Peel Provides Second Quarter Cattle OutlookTue, 07 Apr 2015 15:26:12 CDT
The first quarter of 2015 is now in the rear view mirror. Radio Oklahoma Ag Network Farm Director Ron Hays sat down with the Oklahoma State University Extension Livestock Market Economist Dr. Derrell Peel to discuss the state of the beef cattle industry when it comes to supply, demand, profitability and outlook for the balance of 2015. Click on the LISTEN BAR below to hear their conversation that covered a lot of territory when it comes to cattle prices, exports and the rebuilding of the US and North American beef herds.
Cattle prices have been highly volatile since late 2014. As cattle prices have settled down, Peel said these levels more accurately represent the fundamentals of the market. Domestic beef demand was a pleasant surprise in 2014, but he said there are still concerns what will happen with beef demand for the rest of 2015. Peel said so far there is no indication that beef demand will weaken at this point.
With a stronger U.S. dollar, global beef exports are slowing down. Peel said it is somewhat a bigger concern for U.S. pork and chicken sectors because of their increase in domestic production. That means more pork and chicken will be put onto the domestic market, which creates more competition for the beef industry.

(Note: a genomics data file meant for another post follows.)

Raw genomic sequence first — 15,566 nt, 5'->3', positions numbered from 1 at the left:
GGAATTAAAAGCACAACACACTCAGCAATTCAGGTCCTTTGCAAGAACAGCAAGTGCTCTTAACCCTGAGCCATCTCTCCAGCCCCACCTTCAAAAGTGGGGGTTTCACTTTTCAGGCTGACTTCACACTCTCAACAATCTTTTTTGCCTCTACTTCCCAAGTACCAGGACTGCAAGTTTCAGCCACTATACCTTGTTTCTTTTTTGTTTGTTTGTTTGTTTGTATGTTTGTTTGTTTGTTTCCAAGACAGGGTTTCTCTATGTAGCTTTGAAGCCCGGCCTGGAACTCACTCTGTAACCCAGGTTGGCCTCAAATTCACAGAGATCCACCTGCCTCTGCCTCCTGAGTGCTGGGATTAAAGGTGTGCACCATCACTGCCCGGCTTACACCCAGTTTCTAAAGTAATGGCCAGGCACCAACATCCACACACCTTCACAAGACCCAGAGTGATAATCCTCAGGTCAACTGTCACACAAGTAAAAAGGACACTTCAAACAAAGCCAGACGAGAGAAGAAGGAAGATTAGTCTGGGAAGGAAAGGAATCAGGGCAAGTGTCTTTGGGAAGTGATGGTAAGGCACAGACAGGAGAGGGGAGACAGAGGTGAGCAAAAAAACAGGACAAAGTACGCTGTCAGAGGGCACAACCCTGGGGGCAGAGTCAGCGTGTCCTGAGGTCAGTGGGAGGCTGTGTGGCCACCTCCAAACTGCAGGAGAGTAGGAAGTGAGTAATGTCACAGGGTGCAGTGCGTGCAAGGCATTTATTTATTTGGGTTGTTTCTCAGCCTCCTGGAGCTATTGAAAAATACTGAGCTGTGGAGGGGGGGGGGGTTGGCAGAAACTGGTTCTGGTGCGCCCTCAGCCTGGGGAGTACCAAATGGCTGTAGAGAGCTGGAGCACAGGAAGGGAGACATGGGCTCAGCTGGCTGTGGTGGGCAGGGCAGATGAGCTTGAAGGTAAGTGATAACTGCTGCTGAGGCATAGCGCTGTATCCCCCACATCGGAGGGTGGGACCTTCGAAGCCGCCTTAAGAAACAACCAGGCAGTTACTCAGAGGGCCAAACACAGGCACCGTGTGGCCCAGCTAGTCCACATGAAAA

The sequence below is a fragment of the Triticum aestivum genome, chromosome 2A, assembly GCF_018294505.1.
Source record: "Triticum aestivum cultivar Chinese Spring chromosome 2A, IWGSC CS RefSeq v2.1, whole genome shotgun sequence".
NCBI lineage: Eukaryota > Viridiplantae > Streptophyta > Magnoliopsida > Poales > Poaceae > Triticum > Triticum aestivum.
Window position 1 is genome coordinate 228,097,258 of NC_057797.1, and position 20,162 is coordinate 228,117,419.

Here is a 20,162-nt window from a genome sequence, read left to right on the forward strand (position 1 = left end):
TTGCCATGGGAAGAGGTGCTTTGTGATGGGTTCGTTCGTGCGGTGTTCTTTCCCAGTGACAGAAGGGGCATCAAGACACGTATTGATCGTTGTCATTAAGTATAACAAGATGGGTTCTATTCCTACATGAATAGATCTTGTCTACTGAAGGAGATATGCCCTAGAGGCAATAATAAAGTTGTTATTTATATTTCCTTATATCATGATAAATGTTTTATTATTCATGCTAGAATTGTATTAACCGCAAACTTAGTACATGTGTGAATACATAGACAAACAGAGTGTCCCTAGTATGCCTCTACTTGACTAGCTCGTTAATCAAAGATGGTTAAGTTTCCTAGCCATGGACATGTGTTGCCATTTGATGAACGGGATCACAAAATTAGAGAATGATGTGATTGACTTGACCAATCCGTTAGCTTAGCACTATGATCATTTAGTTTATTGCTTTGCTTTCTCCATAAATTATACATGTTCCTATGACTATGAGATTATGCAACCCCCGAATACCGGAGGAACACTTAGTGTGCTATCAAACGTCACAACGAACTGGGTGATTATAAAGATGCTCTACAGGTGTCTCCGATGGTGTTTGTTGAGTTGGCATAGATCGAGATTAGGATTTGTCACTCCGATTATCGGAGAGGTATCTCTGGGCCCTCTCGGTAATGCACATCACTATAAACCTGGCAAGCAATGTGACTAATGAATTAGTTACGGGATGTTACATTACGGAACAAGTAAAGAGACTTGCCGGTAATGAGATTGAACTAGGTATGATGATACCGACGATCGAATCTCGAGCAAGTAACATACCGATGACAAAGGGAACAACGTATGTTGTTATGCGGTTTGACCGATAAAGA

"Our exports will be down a little bit because of the strong dollar impacts, our imports will be up a little bit, but more importantly we'll face those increased domestic supplies of pork and poultry, because they are not exporting as much," Peels said.
Wholesale meat prices are the most direct indicator of beef demand. Over the last three weeks, Peel said cutout values have increased, which reflects the tight beef supplies and retailers getting ready for spring beef demand. Peel said retailers are already ramping up for the Memorial Day weekend and demand will continue to strengthen as through the summer.
The cash cattle market has been very thin. Peel said this is the time of year on a seasonal basis that cash cattle trade is slow to develop as there more captive supplies with more formula type cattle. He said that thins cash trade more than other months. For the first quarter of 2015, he said feedlots and packers are facing negative margins.
"There's not a case of one getting it at the expense of the other, there just isn't any margin for either one of those sectors," Peel said. "That will change as we go through the year. It can't last indefinitely, so we have to wait and see kind of how that plays out. The real key to all of it again is beef demand and how high can we keep those wholesale and retail prices."
In looking at Mexico, Peel said there isn't much herd expansion going on. Last year a lot of the feeder cattle coming out of Mexico were spayed heifers and so far this year the weekly data has shown heifer exports to the U.S. have declined. Mexico has received some moisture, so that is stimulating heifer retention and herd rebuilding. Peel expects cattle numbers from Mexico to further tighten, as he doesn't think Mexico can continue shipping cattle at those levels into the U.S.
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